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UAE launches an industrial decarbonization roadmap at COP28

The roadmap looks at a long-term three-phase goal of cutting emissions by 93% by 2050.

UAE launches an industrial decarbonization roadmap at COP28
[Source photo: Pankaj Kirdatt/Fast Company Middle East]

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Industrialization has always seemed to be the key to wealth and better living, but it affects the environment and ultimately contributes to climate change. Now, the UAE has set out an action plan to cut 90 million tonnes of carbon dioxide annually to address this.

The Industrial Decarbonisation Roadmap, designed by The Ministry of Industry and Advanced Technology, aims to reduce industrial carbon emissions by 2.9 gigatonnes by 2050 and focuses on manufacturing such as cement, iron, steel, and aluminum.

“The roadmap focuses on developing and adopting advanced technology to drive a phased carbon reduction of 93% by 2050 across the national industrial sector. It includes a set of pathways around monitoring and addressing challenges as well as developing and adopting the latest technologies,” says Sarah bint Yousef Al Amiri, Minister of State for Public Education and Advanced Technology.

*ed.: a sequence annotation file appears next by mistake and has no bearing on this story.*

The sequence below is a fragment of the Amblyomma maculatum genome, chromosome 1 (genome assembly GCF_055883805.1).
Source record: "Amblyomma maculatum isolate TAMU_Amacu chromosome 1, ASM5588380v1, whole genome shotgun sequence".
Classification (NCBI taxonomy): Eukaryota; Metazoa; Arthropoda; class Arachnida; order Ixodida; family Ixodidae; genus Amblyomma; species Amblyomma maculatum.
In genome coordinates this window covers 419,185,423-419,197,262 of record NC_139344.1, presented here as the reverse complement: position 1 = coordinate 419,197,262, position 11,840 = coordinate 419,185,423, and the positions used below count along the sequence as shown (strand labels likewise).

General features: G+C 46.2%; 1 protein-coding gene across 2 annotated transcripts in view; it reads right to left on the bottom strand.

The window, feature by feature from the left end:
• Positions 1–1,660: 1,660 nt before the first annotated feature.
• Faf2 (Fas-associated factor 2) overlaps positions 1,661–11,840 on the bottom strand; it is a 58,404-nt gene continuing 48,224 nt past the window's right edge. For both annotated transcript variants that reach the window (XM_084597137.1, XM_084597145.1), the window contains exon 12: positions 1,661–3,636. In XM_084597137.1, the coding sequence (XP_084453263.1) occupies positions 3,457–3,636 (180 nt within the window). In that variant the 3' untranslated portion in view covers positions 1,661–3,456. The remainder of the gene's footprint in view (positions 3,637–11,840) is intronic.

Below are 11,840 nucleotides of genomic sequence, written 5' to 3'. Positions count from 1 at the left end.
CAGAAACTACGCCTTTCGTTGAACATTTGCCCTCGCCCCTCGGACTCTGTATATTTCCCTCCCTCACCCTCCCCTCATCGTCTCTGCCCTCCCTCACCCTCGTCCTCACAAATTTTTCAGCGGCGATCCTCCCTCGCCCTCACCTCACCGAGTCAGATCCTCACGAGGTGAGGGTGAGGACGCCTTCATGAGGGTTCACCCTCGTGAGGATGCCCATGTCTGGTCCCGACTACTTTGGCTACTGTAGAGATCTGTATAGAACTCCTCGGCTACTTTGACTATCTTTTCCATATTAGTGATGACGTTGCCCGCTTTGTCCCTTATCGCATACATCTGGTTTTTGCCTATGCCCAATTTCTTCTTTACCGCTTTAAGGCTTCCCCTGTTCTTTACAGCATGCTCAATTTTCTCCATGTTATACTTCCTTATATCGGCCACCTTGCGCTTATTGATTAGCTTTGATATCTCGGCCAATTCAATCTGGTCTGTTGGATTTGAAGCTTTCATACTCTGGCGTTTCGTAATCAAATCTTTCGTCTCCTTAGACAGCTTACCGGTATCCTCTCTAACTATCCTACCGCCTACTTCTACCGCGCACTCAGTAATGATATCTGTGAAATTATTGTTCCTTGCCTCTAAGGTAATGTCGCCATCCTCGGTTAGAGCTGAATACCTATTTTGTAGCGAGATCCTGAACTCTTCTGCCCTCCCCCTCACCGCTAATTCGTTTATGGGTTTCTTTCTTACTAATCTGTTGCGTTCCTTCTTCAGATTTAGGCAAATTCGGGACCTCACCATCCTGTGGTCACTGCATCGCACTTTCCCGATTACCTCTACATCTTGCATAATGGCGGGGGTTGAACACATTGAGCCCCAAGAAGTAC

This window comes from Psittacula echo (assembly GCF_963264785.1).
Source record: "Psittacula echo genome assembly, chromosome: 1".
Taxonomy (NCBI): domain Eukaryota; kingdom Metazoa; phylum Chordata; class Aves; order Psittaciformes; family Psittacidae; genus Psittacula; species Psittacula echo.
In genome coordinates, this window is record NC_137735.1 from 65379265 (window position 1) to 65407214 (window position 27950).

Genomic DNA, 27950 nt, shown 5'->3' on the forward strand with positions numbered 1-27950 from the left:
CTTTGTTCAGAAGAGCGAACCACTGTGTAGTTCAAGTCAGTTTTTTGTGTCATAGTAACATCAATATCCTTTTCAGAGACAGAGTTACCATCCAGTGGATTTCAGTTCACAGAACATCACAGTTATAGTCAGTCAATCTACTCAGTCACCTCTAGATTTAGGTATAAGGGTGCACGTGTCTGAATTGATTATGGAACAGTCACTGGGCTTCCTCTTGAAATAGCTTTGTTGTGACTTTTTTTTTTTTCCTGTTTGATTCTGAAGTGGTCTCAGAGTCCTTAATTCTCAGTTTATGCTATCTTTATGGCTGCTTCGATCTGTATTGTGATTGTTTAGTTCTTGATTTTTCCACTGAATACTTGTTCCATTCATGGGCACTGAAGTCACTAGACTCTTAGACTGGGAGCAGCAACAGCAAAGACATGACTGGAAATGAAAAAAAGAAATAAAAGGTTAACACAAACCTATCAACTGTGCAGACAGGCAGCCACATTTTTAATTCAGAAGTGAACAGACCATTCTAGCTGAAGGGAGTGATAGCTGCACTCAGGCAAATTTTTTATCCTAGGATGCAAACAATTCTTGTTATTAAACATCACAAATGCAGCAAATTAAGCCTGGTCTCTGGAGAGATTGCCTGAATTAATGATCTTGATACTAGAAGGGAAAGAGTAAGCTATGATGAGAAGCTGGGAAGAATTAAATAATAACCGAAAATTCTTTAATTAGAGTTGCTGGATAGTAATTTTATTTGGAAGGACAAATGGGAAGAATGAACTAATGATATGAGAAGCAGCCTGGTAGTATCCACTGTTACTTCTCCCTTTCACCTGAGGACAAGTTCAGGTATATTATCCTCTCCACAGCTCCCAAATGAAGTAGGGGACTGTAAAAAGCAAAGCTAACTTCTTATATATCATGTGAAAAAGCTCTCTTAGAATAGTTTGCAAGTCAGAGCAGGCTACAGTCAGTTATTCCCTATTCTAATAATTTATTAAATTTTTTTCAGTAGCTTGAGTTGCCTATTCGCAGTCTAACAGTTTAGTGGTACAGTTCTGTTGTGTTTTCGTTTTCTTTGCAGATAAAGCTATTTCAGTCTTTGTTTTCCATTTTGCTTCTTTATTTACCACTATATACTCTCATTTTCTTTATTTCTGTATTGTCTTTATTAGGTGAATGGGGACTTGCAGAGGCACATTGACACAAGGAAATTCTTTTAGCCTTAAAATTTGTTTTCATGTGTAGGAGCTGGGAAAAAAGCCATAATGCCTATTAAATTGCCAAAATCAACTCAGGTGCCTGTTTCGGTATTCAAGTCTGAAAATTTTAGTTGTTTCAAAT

“It also focuses on promoting the competitiveness and development of the national industrial sector,” she adds.

Three phases are included in the decarbonization roadmap, with the first involving the reduction of emissions by 5% by 2030. Meanwhile, the second phase works to achieve a 63% reduction by 2040, and the third phase aims to see a reduction by 93% by 2050.

The roadmap comes after a national study between the ministry and its partners, who have examined and evaluated the feasibility of more than 50 advanced technologies and innovative solutions, such as clean electricity, carbon capture, utilization and storage (CCUS), manufacturing efficiency, alternative fuels, recycling, and hydrogen.

Depending on the sector, different technologies are assigned, with the roadmap showing that CCUS, clean electricity, and efficiency improvements alone could lead to a 70% carbon reduction by 2050. Similarly, clean electricity could contribute 41% of the targeted reduction by 2050.

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